Long Luteal Phase: What Does It Mean?
Your luteal phase usually starts as your egg makes its way down your fallopian tube. That is how it happens. Your ovum releases a viable egg during ovulation. Then, this egg moves through your fallopian tube toward your uterus. It is around this time that this phase begins. And it ends with the start of a new menstrual period. So you’ll see that this phase has a lot to do with pregnancy. Many of the events of this phase prepare your body for conception. In this article, we will examine this phase more closely and also explain what a long luteal phase could mean. We will also talk briefly about a short luteal phase and what it could mean.
A longer-than-usual luteal phase means that your period is coming late. And you know what this means for a woman. The first question would be whether or not you’re pregnant, right? So is your luteal phase just abnormally long, or are you pregnant already? Should you rejoice at the thought of having another child? Or should you be bothered that there may be a disorder in your cycle?
To start with, how long should this phase last? Well, it varies from one woman to another. But the normal range is anywhere from 11-17 days. A long luteal phase can give you false hopes. So let’s talk about it and examine what it could mean.
Luteal Phase: An Overview
This phase accounts for your cycle’s second half. It begins just after you ovulate and only ends when you start seeing your period.
As soon as an egg is released from your ovary, the egg starts traveling down your fallopian tube. This tube is where fertilization is likely to occur. As soon as the egg comes off the follicle, the follicle would begin to change.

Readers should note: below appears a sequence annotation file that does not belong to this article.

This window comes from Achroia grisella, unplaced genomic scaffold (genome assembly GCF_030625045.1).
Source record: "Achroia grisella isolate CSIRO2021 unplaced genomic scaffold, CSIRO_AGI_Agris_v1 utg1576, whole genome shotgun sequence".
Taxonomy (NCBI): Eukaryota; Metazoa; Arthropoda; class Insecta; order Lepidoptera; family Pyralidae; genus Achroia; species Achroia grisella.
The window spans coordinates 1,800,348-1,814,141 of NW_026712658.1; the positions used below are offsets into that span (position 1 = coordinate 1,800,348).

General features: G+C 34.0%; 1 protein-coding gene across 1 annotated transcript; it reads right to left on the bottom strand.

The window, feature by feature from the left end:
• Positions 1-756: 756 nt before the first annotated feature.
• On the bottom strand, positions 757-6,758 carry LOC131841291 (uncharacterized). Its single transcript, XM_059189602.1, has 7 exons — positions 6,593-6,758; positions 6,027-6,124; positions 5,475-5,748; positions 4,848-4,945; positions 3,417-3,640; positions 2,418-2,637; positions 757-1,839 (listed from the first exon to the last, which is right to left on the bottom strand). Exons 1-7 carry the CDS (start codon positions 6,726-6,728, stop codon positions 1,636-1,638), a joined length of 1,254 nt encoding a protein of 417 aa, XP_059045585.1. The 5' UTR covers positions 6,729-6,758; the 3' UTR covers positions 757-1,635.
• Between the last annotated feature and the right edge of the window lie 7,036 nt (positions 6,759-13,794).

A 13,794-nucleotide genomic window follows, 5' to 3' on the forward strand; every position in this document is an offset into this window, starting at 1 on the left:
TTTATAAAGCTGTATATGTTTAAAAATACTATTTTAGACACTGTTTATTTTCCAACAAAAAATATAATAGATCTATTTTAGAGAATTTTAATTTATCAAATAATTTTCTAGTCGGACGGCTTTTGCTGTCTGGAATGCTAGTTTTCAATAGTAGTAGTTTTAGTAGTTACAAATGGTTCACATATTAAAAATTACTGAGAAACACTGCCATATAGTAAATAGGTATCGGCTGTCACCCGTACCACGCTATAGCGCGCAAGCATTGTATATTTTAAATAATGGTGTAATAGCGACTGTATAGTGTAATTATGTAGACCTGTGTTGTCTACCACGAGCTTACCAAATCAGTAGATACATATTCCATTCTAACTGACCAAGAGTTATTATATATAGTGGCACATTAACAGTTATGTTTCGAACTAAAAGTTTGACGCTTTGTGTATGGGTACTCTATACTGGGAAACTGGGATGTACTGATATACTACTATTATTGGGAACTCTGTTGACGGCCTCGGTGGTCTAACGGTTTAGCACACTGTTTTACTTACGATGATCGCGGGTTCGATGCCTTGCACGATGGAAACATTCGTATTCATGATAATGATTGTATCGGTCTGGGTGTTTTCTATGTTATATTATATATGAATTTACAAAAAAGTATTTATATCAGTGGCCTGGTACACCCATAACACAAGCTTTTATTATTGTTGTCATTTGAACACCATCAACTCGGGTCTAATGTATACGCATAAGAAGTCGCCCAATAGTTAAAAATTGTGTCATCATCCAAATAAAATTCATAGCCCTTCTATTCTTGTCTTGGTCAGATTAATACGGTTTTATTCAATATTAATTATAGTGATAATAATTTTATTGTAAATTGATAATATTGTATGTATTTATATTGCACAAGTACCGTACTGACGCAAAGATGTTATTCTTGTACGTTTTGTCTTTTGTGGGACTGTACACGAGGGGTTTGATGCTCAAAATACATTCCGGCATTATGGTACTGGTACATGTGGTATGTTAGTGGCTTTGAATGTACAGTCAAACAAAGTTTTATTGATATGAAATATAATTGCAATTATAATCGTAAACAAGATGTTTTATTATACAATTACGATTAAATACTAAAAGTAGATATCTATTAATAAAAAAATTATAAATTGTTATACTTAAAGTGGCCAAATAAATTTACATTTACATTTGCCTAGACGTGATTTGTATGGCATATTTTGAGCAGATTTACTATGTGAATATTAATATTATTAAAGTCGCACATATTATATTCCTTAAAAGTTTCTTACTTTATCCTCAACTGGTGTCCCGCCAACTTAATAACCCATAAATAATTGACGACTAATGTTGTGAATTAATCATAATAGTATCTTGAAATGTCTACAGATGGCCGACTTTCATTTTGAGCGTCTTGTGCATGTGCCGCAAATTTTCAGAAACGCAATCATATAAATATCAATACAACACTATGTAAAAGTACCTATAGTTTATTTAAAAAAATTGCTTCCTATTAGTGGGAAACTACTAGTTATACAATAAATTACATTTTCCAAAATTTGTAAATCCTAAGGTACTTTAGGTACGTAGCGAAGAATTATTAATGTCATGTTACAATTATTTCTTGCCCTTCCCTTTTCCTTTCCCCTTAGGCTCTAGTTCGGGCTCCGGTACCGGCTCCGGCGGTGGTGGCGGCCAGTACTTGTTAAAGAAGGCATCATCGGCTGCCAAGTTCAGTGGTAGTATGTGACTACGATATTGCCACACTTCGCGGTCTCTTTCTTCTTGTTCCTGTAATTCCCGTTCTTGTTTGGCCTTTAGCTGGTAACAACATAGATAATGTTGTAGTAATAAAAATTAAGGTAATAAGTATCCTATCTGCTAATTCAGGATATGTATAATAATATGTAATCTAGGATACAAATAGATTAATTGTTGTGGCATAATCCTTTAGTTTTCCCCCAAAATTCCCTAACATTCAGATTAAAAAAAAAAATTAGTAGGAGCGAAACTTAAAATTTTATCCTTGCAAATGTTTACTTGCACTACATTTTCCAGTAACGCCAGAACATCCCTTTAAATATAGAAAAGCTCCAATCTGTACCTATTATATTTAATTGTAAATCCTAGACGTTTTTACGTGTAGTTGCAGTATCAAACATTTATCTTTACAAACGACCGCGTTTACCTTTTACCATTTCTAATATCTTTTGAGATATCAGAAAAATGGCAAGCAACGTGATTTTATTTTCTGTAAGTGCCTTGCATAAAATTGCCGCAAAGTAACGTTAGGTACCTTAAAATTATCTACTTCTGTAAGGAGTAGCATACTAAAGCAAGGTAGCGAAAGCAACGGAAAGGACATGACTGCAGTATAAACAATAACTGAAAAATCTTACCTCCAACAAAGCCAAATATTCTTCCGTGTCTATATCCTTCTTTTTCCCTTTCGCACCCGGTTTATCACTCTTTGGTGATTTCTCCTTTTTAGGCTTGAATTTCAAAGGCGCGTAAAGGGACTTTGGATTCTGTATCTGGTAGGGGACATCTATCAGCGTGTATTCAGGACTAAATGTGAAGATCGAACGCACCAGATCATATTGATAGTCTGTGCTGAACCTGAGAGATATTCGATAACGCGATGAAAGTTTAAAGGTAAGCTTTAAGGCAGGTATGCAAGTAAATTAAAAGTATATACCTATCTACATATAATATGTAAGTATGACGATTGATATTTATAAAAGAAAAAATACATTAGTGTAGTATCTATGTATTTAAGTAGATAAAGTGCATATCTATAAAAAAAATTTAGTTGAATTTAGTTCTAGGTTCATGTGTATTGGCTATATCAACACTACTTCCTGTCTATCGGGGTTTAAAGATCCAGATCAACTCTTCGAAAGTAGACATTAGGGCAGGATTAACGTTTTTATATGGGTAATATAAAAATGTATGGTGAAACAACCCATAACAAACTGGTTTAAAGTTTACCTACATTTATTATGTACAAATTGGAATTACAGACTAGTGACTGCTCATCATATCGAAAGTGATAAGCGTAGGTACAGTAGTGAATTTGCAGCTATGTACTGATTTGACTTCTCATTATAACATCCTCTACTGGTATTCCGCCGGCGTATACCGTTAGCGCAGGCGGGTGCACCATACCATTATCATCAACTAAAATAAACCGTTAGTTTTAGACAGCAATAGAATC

Now empty, the follicle closes off and turns yellowish, thus transforming into another entirely new structure. The name of this structure is corpus luteum. This amazing structure releases some estrogen and lots of progesterone.
Progesterone from the corpus luteum thickens your uterus lining. That prepares the lining for your fertilized egg to be implanted. When implantation occurs, blood vessels in the lining would begin to supply nutrients and oxygen to the embryo as it develops.
Now, if pregnancy occurs, another hormone, HCG (the pregnancy hormone) would start maintaining the corpus luteum. On a normal day, without pregnancy, the corpus luteum disintegrates into tiny scar tissues after some days. And that leads to the end of your luteal phase.
But then, if you have conceived, HCG would maintain your corpus luteum. With that, your “luteal phase” would continue, and your menses would not come. This is because the corpus luteum would continue to produce progesterone for another 10 weeks.
After 10 weeks, the placenta would take over the production of progesterone. This would continue that way too you give birth to your baby. Progesterone levels will be on the rise throughout pregnancy.
If your luteal phase lasts for shorter than ten days, then it is short. This means that the corpus luteum is not staying long enough to thicken your endometrium. This would make implantation difficult even if conception occurs.